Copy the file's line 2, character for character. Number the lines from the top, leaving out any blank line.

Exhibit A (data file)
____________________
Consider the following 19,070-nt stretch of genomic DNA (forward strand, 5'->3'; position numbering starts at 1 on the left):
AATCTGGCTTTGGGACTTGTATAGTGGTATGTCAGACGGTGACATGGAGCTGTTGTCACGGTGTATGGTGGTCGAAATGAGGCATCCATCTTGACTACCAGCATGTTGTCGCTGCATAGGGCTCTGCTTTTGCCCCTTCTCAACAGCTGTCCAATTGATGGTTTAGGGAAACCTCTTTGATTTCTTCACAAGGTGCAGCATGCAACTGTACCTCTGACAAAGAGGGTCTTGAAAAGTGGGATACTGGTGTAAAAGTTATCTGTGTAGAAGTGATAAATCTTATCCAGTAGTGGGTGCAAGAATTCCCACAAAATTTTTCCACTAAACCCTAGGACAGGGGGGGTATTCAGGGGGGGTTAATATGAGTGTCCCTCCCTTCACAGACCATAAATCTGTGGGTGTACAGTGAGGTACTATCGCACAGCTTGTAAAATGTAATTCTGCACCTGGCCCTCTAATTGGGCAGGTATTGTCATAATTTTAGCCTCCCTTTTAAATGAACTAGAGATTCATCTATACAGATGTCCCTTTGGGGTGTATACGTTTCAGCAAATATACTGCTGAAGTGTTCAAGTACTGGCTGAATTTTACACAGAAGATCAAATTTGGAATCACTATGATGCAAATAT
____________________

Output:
AATCTGGCTTTGGGACTTGTATAGTGGTATGTCAGACGGTGACATGGAGCTGTTGTCACGGTGTATGGTGGTCGAAATGAGGCATCCATCTTGACTACCAGCATGTTGTCGCTGCATAGGGCTCTGCTTTTGCCCCTTCTCAACAGCTGTCCAATTGATGGTTTAGGGAAACCTCTTTGATTTCTTCACAAGGTGCAGCATGCAACTGTACCTCTGACAAAGAGGGTCTTGAAAAGTGGGATACTGGTGTAAAAGTTATCTGTGTAGAAGTGATAAATCTTATCCAGTAGTGGGTGCAAGAATTCCCACAAAATTTTTCCACTAAACCCTAGGACAGGGGGGGTATTCAGGGGGGGTTAATATGAGTGTCCCTCCCTTCACAGACCATAAATCTGTGGGTGTACAGTGAGGTACTATCGCACAGCTTGTAAAATGTAATTCTGCACCTGGCCCTCTAATTGGGCAGGTATTGTCATAATTTTAGCCTCCCTTTTAAATGAACTAGAGATTCATCTATACAGATGTCCCTTTGGGGTGTATACGTTTCAGCAAATATACTGCTGAAGTGTTCAAGTACTGGCTGAATTTTACACAGAAGATCAAATTTGGAATCACTATGATGCAAATAT